}

2. Call the logDataAsync method using the then-able() approach

getTheDataFromSomewhereThatTakesAwhile()
   .then((response) => {
     let dataNowTransformed = transformData(response.data);
     return dataNowTransformed;
   })
   .then((dataNowTransformed) => {
     return logDataAsync(dataNowTransformed);
   })
   .then((dataNowTransformed) => {
     // and then do something with your transformed data...
   });

Please see the helpful tips section for a more compact way to apply the async logging approach. 

How to handle the Promise using the then-able approach

We recommend that you perform one task at a time within a .then() callback. Going back to our original anti-pattern example, let’s update it to use the then-able approach. Here’s an end-to-end working example:

var axios = require("axios");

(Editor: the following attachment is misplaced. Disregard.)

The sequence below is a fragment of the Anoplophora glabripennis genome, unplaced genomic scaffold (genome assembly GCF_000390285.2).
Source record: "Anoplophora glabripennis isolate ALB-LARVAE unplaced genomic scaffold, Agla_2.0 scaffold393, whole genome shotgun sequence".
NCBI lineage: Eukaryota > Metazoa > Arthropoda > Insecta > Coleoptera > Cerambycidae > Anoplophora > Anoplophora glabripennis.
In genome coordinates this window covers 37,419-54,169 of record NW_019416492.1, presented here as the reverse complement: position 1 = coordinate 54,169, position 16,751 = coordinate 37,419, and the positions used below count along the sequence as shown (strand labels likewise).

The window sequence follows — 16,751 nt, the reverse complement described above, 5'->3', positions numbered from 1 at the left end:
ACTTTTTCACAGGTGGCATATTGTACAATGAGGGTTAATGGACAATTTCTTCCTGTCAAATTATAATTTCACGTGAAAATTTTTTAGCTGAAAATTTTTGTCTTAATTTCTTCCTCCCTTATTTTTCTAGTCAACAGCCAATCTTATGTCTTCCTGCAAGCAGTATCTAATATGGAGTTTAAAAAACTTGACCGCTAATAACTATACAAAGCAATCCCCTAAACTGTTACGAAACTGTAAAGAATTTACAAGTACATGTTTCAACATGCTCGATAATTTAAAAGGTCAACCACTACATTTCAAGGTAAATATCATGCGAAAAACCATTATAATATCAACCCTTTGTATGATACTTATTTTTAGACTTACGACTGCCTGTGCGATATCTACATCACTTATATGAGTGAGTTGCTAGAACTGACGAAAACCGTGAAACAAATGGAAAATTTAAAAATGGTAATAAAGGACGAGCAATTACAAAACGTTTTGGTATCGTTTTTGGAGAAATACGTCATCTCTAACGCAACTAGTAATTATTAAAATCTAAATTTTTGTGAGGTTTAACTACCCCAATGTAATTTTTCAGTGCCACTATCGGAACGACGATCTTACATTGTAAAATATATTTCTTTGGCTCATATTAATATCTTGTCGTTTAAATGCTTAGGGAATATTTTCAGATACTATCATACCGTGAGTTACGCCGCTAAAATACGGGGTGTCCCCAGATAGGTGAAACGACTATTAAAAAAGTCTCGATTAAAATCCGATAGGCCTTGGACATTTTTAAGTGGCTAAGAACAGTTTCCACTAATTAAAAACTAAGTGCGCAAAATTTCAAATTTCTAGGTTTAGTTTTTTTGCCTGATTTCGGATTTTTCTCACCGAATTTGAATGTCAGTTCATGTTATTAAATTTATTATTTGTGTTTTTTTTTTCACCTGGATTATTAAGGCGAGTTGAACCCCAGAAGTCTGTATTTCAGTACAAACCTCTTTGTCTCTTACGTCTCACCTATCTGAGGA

exports.callToSlowRespondingAPI = (req, res) => {
getTheDataFromSomewhereThatTakesAwhile()
 .then((dataToBeTransformed) => {
   return logDataAsync(dataToBeTransformed);
 })
 .then((dataToBeTransformed) => {
   // one common pattern is to
   // 1) add an async logging layer to log original data
   // 2) return a promise
   // 3) add an async logging layer to log transformed data
   // 4) let the next then-able layer handle the Promise and
   //    pass the results along to the next method (saveDataToDatabase)
   let dataNowTransformed = transformData(dataToBeTransformed);
   return dataNowTransformed;
 })
 .then((dataNowTransformed) => {
   return logDataAsync(dataNowTransformed);
 })
 .then((dataNowTransformed) => {
   saveDataToDatabase(dataNowTransformed);
 })
 .then(() => {
   res.status(200).send("Save completed successfully");
 })
 .catch((error) => {
   console.error(error);
   res.status(500).send("An unexpected error occurred");
 });
};
 
async function getTheDataFromSomewhereThatTakesAwhile() {